Dozens of men with grim faces filed like mourners up a dirt path into the cavernous hall of the Kasasbeh tribal office, or diwan.
But there was no funeral.
They had come to this medieval fortress city about 55 miles south of the capital to support a relative who is missing: Moaz Kasasbeh, the Jordanian air force pilot seized by Islamic State militants Wednesday after his F-16 crashed near the northeastern Syrian city of Raqqah.
Months ago they had gathered here for Kasasbeh's wedding, the diwan sporting decorations, the crowd spilling out onto the lawn.
This time, the 26-year-old newlywed's fate was uncertain.
But the pilot's father told supporters that he felt reassured after meeting with King Abdullah II that the government was doing all it could to free his son.
"His majesty pointed to his son in front of me and said, 'Moaz is like him to me,'" Safi Kasasbeh said.
Jordan is one of several Arab nations that joined the U.S. coalition's air campaign against Islamic State in Syria and Iraq. The airstrikes support Iraqi and Kurdish fighters trying to retake ground lost to militants during the summer.
When the campaign began in September, Jordan, a staunch U.S. ally, took part in some of the first airstrikes against Raqqah, now the de facto capital of Islamic State's self-styled caliphate, which has extended into northern and western Iraq, including Anbar province.
"Jordan was one of the most enthusiastic members of the coalition after Daesh came close to its borders from Anbar," said Fahd Khitan, a Jordanian political analyst, referring to Islamic State by its Arabic acronym.
The effect of Kasasbeh's capture on the coalition was not yet clear this week, although Jordan's populace was clearly shaken.
Chilling images appeared online soon after the crash showing jubilant militants manhandling a frightened Kasasbeh, claiming they had shot down his warplane using a heat-seeking missile, a claim the Pentagon and the Jordanian military disputed.
The pictures served as a stark reminder of the civil war raging in neighboring Syria.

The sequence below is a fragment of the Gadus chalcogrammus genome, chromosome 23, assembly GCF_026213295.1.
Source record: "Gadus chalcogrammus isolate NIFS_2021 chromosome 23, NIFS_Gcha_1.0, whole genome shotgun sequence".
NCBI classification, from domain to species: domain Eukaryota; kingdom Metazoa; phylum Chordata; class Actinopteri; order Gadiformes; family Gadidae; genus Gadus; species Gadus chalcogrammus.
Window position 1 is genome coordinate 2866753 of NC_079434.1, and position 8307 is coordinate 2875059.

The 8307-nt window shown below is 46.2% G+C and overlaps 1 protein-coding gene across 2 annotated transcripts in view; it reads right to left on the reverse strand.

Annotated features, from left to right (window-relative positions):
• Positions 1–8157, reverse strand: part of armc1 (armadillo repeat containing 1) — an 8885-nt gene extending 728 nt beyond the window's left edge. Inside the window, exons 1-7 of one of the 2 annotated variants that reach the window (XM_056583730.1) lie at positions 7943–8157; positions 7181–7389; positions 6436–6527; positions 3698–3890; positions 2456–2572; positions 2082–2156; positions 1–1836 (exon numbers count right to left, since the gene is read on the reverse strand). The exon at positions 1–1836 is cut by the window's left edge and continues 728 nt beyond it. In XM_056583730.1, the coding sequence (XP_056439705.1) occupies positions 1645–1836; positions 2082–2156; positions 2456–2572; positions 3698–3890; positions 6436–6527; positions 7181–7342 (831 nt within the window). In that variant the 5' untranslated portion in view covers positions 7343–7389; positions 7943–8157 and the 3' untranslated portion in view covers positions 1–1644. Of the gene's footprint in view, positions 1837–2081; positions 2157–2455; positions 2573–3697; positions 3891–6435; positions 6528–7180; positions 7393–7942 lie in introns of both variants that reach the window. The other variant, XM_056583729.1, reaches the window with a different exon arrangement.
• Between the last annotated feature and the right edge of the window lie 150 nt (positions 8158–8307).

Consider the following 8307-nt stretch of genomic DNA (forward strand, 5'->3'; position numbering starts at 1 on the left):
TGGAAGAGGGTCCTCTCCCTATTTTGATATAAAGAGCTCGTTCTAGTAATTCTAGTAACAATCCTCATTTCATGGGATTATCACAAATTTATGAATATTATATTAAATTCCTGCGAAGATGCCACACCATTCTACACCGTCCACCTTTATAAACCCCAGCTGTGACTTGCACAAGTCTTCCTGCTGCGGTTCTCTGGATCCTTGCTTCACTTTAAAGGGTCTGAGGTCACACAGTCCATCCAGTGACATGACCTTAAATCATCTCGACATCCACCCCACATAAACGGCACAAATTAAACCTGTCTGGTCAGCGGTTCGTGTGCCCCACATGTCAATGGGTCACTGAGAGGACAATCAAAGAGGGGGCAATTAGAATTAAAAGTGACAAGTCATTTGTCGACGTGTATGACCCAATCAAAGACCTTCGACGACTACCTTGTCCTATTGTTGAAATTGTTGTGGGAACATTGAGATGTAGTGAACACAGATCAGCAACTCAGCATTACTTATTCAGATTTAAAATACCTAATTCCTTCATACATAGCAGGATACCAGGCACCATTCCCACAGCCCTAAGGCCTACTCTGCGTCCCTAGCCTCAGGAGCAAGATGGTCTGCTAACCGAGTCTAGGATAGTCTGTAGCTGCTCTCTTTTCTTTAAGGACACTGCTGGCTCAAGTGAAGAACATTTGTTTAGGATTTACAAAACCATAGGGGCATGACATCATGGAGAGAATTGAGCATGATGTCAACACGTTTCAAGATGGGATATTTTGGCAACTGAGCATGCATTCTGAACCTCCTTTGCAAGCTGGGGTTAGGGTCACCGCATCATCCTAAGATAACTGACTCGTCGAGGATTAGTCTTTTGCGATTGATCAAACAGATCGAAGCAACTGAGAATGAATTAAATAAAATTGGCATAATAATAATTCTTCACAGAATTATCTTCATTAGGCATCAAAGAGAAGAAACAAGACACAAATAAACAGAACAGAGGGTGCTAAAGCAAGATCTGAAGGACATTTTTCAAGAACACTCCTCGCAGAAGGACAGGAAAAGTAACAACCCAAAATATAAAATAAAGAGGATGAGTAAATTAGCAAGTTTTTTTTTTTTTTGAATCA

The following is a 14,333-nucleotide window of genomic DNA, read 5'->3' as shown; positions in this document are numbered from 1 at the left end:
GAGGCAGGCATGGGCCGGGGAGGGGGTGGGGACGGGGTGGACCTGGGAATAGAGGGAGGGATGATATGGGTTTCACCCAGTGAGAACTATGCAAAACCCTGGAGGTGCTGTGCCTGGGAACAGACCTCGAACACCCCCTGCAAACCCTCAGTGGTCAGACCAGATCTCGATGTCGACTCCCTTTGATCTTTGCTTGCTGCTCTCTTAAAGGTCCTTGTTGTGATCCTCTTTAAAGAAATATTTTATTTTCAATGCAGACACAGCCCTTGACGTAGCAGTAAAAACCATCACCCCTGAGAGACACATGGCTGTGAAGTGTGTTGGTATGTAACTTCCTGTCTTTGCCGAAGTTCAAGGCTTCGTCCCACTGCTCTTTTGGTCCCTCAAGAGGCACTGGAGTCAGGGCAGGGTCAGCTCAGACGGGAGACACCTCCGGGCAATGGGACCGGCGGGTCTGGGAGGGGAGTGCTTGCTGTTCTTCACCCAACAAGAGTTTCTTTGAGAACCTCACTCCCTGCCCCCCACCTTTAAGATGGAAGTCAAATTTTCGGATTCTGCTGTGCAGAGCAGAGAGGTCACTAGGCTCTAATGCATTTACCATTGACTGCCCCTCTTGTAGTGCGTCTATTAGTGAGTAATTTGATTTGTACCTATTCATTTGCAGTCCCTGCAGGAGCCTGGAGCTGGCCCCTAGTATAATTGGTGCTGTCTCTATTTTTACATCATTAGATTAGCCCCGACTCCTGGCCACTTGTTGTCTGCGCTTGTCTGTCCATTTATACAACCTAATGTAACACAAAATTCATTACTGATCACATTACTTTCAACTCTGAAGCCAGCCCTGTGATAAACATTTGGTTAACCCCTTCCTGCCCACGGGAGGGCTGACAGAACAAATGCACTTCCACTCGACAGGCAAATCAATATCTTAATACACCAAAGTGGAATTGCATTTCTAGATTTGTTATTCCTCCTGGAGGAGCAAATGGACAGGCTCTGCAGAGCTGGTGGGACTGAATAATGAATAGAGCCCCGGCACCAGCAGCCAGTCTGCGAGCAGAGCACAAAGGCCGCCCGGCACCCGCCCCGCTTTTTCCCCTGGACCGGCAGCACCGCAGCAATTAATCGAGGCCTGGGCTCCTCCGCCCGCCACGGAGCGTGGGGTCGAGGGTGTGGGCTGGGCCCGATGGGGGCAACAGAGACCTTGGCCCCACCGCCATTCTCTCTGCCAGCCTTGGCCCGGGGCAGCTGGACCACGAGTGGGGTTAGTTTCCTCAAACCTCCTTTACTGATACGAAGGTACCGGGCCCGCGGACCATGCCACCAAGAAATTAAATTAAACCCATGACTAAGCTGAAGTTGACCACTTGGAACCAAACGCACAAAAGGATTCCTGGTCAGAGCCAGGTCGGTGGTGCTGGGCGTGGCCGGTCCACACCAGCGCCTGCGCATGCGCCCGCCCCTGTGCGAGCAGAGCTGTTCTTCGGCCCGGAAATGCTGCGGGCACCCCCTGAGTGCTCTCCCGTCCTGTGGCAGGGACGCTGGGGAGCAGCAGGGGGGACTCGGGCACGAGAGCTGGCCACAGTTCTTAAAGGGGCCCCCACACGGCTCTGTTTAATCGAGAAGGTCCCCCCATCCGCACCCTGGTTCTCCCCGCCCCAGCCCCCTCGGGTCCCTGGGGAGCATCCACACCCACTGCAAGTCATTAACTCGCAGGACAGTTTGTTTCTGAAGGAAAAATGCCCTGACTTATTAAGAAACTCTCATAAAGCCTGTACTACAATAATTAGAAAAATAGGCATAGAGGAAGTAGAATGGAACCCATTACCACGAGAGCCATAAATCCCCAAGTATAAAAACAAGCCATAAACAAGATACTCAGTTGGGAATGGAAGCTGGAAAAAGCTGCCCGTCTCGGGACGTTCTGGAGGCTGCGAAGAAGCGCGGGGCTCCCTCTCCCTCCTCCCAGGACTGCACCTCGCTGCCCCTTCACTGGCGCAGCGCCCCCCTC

Jordanians responded with a Twitter campaign: "We are all Moaz." Queen Rania joined the campaign, adding a picture on her Instagram page of the pilot's name in Arabic in the shape of a warplane colored with the Jordanian flag. One Jordanian reportedly named his newborn after the pilot.
The U.S. ambassador in Amman expressed her support for "the brave Jordanian pilot and his family" in a Facebook post.
"The U.S. government and the U.S. Embassy in Amman are working in close cooperation with the government of Jordan to ensure his safe return," Ambassador Alice G. Wells wrote. "We stand together in confronting extremism, and we appreciate Jordan's role in advancing peace and moderation in the region."
But some Jordanians no longer support the airstrike campaign and said the pilot's capture is a reminder that the country will pay a price for fighting on behalf of Syria and Iraq.
"I understand Jordan defending its borders, that's fine," said an off-duty policeman making the 82-mile trek back to Amman from Karak. "But Raqqah? There are people there who can fight for it. This isn't our business."
But political discussions were irrelevant to the pilot's family Friday, who appealed to the militants to release him based on his piety.
"Moaz is a Muslim who prays at dawn, memorizes God's words and always carries the Koran with him," said Jawdat Kasasbeh, one of the pilot's two older brothers and a university lecturer in telecommunications engineering.
He had been answering phone calls from supporters all morning.
"In the name of the family, we call upon the Islamic State to treat Moaz like a guest, for he is a Muslim and a brother to them," he said.
The pilot, like his Islamic State captors, is a Sunni Muslim.
It was unclear Friday whether Jordanian government officials had contacted Islamic State militants to negotiate the pilot's release.
Relatives said they did not have any information about negotiations.
One of Kasasbeh's cousins, Faisal, said officials had told the family that the pilot might be handed over in exchange for the release of jailed militants, perhaps Sajida Rishawi and Ziyad Karbouli.
Rishawi was a would-be suicide bomber whose explosives belt failed to detonate during a 2005 attack on Western hotels in Amman that killed 38 people. Karbouli was convicted of terrorism-related charges in 2006.
Government spokesman Mohammad Momani declined to comment on a possible prisoner exchange.
For Faisal Kasasbeh, the calculus was simple: "Let them have them. Just give us back Moaz."
Bulos is a special correspondent.